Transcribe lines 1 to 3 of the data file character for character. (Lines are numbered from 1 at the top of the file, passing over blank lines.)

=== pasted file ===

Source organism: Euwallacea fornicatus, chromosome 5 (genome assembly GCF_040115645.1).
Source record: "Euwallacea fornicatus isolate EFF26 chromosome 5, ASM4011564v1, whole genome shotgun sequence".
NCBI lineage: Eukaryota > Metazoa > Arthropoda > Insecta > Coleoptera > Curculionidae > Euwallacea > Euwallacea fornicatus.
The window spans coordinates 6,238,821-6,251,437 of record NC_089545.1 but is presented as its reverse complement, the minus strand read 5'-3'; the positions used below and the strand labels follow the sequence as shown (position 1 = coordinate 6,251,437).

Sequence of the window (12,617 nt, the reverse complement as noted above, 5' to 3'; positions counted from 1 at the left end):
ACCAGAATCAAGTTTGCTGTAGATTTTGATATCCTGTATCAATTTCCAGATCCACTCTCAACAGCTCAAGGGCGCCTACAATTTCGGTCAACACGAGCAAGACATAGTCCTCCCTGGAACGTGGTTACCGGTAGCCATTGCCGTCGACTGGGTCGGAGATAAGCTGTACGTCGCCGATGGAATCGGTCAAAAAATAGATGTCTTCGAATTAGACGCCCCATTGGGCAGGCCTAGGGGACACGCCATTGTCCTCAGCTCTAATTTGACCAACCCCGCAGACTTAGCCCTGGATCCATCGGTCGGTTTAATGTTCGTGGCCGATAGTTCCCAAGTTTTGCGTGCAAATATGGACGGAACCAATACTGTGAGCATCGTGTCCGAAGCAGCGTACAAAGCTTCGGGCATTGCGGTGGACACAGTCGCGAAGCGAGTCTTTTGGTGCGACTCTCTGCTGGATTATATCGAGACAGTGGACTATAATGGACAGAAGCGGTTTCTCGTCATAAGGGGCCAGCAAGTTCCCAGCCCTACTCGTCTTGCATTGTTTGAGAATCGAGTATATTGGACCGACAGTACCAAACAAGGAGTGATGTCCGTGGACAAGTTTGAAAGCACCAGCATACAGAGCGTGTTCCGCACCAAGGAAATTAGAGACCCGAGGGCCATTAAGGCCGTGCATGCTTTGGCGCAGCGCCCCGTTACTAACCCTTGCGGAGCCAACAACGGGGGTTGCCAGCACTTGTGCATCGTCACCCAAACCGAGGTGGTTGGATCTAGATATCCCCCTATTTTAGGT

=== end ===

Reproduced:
Source organism: Euwallacea fornicatus, chromosome 5 (genome assembly GCF_040115645.1).
Source record: "Euwallacea fornicatus isolate EFF26 chromosome 5, ASM4011564v1, whole genome shotgun sequence".
NCBI lineage: Eukaryota > Metazoa > Arthropoda > Insecta > Coleoptera > Curculionidae > Euwallacea > Euwallacea fornicatus.